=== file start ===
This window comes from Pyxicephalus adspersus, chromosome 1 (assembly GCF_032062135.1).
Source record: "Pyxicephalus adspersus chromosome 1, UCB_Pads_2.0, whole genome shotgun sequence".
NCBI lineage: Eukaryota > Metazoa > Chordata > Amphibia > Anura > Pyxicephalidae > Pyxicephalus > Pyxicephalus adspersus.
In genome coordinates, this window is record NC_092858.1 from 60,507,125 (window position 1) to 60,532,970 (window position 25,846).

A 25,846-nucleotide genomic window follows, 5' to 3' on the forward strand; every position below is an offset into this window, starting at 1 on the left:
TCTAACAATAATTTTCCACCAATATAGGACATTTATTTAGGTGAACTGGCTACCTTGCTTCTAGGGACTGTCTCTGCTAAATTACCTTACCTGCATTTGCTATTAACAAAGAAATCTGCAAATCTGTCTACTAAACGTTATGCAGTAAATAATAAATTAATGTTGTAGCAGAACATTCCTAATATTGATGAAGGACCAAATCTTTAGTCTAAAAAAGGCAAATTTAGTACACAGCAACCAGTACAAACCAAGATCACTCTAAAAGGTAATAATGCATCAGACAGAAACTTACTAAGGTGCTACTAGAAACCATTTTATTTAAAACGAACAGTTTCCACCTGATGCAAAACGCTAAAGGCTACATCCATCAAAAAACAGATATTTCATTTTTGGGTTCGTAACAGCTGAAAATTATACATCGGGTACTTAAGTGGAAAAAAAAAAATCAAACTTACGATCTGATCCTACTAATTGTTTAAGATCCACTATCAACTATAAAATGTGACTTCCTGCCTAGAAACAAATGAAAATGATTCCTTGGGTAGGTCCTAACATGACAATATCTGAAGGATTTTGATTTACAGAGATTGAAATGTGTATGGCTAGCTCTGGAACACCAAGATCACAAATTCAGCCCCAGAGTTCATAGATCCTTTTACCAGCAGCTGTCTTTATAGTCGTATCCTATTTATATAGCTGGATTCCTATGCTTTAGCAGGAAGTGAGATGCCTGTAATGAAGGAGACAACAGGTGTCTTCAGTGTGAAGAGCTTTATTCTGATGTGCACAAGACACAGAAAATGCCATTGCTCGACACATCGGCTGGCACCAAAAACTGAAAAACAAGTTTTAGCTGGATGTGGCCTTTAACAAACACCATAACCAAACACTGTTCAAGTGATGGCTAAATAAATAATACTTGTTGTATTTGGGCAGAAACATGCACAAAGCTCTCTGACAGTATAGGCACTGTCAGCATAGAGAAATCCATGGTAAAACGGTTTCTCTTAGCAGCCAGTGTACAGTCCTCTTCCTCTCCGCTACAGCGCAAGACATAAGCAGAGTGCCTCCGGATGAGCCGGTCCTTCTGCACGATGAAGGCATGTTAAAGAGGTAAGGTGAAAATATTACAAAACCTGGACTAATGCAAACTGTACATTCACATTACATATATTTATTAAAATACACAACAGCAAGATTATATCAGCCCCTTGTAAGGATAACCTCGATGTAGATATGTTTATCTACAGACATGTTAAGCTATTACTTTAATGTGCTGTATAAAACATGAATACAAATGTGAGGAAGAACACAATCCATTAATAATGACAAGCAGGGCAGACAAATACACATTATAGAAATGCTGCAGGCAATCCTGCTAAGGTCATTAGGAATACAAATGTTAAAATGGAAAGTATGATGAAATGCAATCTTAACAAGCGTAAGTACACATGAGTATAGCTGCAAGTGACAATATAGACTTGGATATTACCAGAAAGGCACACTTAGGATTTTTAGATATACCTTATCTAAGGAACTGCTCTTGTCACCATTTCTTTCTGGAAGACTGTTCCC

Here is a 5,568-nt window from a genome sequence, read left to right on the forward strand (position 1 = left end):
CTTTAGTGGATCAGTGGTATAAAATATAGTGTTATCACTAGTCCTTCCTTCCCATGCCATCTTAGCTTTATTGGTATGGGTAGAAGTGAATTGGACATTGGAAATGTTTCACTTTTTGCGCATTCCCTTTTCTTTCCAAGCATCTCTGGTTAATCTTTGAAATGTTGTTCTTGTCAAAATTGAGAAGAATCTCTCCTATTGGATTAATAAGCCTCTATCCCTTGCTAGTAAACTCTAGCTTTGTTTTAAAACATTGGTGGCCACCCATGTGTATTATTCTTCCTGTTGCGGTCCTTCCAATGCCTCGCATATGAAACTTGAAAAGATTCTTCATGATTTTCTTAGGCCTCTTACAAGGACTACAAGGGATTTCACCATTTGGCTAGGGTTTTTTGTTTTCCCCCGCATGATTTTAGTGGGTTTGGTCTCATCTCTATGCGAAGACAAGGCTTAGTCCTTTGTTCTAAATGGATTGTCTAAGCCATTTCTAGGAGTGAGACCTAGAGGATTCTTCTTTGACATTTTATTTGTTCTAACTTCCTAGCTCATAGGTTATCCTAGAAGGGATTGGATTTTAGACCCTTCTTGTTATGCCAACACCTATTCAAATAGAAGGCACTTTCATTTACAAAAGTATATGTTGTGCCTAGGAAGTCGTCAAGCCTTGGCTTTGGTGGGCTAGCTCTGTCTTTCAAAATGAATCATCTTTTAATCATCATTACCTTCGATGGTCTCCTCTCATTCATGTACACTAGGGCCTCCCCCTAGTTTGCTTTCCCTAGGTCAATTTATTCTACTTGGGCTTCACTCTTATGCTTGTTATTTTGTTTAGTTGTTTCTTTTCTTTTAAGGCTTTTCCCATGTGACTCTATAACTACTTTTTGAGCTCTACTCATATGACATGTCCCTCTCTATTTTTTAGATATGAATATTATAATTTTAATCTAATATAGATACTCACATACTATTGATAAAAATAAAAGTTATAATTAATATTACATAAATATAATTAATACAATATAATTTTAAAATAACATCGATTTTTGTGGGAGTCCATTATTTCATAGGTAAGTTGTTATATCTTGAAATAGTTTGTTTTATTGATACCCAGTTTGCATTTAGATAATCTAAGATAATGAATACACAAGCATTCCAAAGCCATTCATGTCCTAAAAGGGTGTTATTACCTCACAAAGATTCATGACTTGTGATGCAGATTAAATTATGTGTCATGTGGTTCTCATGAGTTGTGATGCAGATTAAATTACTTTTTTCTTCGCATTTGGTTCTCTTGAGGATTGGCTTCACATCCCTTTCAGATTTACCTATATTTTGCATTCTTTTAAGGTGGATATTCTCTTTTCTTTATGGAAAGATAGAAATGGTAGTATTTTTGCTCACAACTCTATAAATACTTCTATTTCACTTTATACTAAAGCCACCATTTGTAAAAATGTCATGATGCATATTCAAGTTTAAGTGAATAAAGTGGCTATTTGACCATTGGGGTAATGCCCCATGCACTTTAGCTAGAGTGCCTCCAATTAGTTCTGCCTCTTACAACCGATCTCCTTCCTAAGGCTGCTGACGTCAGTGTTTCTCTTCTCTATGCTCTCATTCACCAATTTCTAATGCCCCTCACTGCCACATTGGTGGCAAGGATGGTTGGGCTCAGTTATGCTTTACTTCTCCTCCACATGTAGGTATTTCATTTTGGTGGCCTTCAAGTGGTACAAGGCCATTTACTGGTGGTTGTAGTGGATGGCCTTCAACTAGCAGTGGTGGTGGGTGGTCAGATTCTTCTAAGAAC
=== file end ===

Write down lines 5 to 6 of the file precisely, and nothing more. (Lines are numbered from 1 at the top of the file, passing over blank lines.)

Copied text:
A 25,846-nucleotide genomic window follows, 5' to 3' on the forward strand; every position below is an offset into this window, starting at 1 on the left:
TCTAACAATAATTTTCCACCAATATAGGACATTTATTTAGGTGAACTGGCTACCTTGCTTCTAGGGACTGTCTCTGCTAAATTACCTTACCTGCATTTGCTATTAACAAAGAAATCTGCAAATCTGTCTACTAAACGTTATGCAGTAAATAATAAATTAATGTTGTAGCAGAACATTCCTAATATTGATGAAGGACCAAATCTTTAGTCTAAAAAAGGCAAATTTAGTACACAGCAACCAGTACAAACCAAGATCACTCTAAAAGGTAATAATGCATCAGACAGAAACTTACTAAGGTGCTACTAGAAACCATTTTATTTAAAACGAACAGTTTCCACCTGATGCAAAACGCTAAAGGCTACATCCATCAAAAAACAGATATTTCATTTTTGGGTTCGTAACAGCTGAAAATTATACATCGGGTACTTAAGTGGAAAAAAAAAAATCAAACTTACGATCTGATCCTACTAATTGTTTAAGATCCACTATCAACTATAAAATGTGACTTCCTGCCTAGAAACAAATGAAAATGATTCCTTGGGTAGGTCCTAACATGACAATATCTGAAGGATTTTGATTTACAGAGATTGAAATGTGTATGGCTAGCTCTGGAACACCAAGATCACAAATTCAGCCCCAGAGTTCATAGATCCTTTTACCAGCAGCTGTCTTTATAGTCGTATCCTATTTATATAGCTGGATTCCTATGCTTTAGCAGGAAGTGAGATGCCTGTAATGAAGGAGACAACAGGTGTCTTCAGTGTGAAGAGCTTTATTCTGATGTGCACAAGACACAGAAAATGCCATTGCTCGACACATCGGCTGGCACCAAAAACTGAAAAACAAGTTTTAGCTGGATGTGGCCTTTAACAAACACCATAACCAAACACTGTTCAAGTGATGGCTAAATAAATAATACTTGTTGTATTTGGGCAGAAACATGCACAAAGCTCTCTGACAGTATAGGCACTGTCAGCATAGAGAAATCCATGGTAAAACGGTTTCTCTTAGCAGCCAGTGTACAGTCCTCTTCCTCTCCGCTACAGCGCAAGACATAAGCAGAGTGCCTCCGGATGAGCCGGTCCTTCTGCACGATGAAGGCATGTTAAAGAGGTAAGGTGAAAATATTACAAAACCTGGACTAATGCAAACTGTACATTCACATTACATATATTTATTAAAATACACAACAGCAAGATTATATCAGCCCCTTGTAAGGATAACCTCGATGTAGATATGTTTATCTACAGACATGTTAAGCTATTACTTTAATGTGCTGTATAAAACATGAATACAAATGTGAGGAAGAACACAATCCATTAATAATGACAAGCAGGGCAGACAAATACACATTATAGAAATGCTGCAGGCAATCCTGCTAAGGTCATTAGGAATACAAATGTTAAAATGGAAAGTATGATGAAATGCAATCTTAACAAGCGTAAGTACACATGAGTATAGCTGCAAGTGACAATATAGACTTGGATATTACCAGAAAGGCACACTTAGGATTTTTAGATATACCTTATCTAAGGAACTGCTCTTGTCACCATTTCTTTCTGGAAGACTGTTCCC